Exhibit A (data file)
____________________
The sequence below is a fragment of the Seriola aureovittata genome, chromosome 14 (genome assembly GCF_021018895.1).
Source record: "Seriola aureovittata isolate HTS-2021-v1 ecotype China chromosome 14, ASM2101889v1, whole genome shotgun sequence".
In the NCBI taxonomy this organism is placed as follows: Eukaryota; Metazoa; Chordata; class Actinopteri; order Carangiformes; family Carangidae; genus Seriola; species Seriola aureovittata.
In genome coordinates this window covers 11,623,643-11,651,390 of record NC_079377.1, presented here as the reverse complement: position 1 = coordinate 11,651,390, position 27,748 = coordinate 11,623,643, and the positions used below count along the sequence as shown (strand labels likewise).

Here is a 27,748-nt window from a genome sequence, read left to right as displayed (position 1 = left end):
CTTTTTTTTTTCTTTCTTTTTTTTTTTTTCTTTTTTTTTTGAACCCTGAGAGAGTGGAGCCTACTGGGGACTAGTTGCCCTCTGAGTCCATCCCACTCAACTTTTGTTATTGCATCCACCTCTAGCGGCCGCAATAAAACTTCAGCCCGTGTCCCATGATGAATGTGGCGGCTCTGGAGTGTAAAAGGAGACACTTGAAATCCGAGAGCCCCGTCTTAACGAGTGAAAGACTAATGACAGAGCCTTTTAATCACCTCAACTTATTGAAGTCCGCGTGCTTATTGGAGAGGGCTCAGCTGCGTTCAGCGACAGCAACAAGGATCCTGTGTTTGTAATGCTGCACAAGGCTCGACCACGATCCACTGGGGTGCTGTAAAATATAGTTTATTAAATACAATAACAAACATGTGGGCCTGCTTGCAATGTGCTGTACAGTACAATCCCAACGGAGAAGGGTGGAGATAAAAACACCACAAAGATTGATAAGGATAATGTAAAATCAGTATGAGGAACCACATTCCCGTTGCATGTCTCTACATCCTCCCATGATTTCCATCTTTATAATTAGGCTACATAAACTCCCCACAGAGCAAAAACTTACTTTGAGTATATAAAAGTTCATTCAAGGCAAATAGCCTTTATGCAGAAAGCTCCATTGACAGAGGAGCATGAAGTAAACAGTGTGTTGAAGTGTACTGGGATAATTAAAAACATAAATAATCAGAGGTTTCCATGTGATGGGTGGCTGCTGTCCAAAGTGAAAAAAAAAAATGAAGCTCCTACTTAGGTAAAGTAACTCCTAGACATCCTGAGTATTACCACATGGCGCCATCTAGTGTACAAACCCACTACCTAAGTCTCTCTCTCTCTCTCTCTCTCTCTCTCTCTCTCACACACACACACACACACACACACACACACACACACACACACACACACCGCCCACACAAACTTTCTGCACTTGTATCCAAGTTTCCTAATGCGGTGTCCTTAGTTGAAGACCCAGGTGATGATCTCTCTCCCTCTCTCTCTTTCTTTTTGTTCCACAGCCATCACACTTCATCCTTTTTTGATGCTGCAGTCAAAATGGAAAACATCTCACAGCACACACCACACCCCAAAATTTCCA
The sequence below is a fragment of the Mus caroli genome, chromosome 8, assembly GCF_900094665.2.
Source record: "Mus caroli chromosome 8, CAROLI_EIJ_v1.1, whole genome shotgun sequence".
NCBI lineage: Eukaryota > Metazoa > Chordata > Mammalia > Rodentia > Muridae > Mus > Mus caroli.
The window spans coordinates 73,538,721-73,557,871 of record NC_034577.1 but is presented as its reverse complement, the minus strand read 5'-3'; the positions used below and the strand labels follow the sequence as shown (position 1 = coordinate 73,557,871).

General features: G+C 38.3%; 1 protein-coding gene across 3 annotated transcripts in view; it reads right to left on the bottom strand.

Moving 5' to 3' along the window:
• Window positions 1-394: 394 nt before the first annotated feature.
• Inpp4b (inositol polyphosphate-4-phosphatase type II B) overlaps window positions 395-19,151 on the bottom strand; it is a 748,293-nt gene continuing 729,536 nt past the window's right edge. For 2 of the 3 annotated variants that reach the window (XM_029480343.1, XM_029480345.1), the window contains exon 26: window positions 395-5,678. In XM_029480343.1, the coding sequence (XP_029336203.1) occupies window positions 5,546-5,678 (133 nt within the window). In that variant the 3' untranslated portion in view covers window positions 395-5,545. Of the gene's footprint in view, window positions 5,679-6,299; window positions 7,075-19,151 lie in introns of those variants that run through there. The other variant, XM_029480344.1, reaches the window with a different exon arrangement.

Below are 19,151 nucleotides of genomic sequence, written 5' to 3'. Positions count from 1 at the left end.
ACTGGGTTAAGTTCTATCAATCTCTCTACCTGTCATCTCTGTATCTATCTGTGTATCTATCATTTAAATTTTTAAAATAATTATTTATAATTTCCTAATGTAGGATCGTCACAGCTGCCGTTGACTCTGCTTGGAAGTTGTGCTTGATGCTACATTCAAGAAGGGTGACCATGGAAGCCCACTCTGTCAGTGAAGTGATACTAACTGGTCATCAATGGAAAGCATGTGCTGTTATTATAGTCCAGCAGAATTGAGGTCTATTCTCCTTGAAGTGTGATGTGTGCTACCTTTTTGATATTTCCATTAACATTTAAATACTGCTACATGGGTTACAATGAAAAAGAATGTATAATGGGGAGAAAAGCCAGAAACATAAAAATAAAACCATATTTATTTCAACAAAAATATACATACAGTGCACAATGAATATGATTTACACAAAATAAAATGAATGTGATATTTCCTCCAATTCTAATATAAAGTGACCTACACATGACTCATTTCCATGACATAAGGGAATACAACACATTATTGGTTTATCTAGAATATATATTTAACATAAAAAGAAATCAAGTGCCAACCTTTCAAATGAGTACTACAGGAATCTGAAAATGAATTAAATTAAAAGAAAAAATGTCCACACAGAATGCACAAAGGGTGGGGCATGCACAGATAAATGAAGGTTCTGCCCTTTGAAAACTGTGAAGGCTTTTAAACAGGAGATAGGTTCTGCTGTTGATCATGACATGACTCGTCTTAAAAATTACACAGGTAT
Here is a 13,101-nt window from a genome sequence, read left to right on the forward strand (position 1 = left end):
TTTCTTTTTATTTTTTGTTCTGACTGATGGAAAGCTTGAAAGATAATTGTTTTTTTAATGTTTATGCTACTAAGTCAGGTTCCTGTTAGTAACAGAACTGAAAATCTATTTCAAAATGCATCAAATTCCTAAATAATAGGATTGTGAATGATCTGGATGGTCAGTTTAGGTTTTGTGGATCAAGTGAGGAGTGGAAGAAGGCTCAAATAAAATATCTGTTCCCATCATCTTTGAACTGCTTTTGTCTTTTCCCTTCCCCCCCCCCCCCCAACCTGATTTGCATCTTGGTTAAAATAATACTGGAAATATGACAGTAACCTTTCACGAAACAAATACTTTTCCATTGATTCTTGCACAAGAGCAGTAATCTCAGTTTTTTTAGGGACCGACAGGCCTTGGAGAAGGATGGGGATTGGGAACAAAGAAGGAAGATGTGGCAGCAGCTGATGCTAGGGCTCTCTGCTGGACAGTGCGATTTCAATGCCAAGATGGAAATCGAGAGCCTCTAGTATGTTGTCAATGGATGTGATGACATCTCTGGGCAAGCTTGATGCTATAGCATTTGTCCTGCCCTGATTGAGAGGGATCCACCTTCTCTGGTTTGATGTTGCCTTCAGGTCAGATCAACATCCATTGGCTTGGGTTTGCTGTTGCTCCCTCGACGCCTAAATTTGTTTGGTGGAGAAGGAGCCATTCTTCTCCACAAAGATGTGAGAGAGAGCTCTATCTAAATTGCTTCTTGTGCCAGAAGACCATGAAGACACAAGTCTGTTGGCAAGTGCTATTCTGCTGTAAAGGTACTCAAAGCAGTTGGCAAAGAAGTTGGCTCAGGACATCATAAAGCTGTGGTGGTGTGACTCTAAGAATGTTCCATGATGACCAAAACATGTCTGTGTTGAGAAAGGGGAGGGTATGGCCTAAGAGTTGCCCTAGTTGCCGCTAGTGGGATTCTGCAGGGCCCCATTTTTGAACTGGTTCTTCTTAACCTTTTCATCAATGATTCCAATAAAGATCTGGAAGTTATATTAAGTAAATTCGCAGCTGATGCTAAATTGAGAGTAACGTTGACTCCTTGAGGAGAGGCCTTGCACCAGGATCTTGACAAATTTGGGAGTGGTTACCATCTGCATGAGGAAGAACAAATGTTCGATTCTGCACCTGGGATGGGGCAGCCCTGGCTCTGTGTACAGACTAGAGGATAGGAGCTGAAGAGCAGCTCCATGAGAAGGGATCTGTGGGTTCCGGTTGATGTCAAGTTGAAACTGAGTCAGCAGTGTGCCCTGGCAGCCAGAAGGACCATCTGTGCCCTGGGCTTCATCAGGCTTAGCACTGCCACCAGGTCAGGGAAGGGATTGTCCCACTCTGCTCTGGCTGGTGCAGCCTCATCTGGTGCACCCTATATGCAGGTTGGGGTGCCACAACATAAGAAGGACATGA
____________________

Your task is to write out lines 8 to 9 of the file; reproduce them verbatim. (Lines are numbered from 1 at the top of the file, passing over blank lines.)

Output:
Source record: "Mus caroli chromosome 8, CAROLI_EIJ_v1.1, whole genome shotgun sequence".
NCBI lineage: Eukaryota > Metazoa > Chordata > Mammalia > Rodentia > Muridae > Mus > Mus caroli.